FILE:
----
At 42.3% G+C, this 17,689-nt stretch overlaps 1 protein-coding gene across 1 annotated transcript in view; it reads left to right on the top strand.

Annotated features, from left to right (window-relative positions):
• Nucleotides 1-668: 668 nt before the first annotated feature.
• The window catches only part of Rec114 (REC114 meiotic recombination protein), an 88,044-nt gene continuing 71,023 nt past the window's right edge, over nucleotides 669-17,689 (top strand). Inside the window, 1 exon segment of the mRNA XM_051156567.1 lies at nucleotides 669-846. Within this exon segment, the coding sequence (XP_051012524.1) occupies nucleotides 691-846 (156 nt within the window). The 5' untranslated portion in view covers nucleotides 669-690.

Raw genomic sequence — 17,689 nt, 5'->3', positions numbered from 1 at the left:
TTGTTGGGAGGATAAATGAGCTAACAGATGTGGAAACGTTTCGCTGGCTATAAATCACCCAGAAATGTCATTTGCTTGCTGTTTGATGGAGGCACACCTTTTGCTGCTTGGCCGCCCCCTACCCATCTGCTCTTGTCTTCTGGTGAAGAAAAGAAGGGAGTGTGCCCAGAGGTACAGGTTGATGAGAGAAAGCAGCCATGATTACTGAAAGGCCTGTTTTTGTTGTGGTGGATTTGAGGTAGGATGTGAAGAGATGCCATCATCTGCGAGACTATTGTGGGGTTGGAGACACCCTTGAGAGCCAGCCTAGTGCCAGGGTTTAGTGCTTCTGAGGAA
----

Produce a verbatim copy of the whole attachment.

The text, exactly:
At 42.3% G+C, this 17,689-nt stretch overlaps 1 protein-coding gene across 1 annotated transcript in view; it reads left to right on the top strand.

Annotated features, from left to right (window-relative positions):
• Nucleotides 1-668: 668 nt before the first annotated feature.
• The window catches only part of Rec114 (REC114 meiotic recombination protein), an 88,044-nt gene continuing 71,023 nt past the window's right edge, over nucleotides 669-17,689 (top strand). Inside the window, 1 exon segment of the mRNA XM_051156567.1 lies at nucleotides 669-846. Within this exon segment, the coding sequence (XP_051012524.1) occupies nucleotides 691-846 (156 nt within the window). The 5' untranslated portion in view covers nucleotides 669-690.

Raw genomic sequence — 17,689 nt, 5'->3', positions numbered from 1 at the left:
TTGTTGGGAGGATAAATGAGCTAACAGATGTGGAAACGTTTCGCTGGCTATAAATCACCCAGAAATGTCATTTGCTTGCTGTTTGATGGAGGCACACCTTTTGCTGCTTGGCCGCCCCCTACCCATCTGCTCTTGTCTTCTGGTGAAGAAAAGAAGGGAGTGTGCCCAGAGGTACAGGTTGATGAGAGAAAGCAGCCATGATTACTGAAAGGCCTGTTTTTGTTGTGGTGGATTTGAGGTAGGATGTGAAGAGATGCCATCATCTGCGAGACTATTGTGGGGTTGGAGACACCCTTGAGAGCCAGCCTAGTGCCAGGGTTTAGTGCTTCTGAGGAA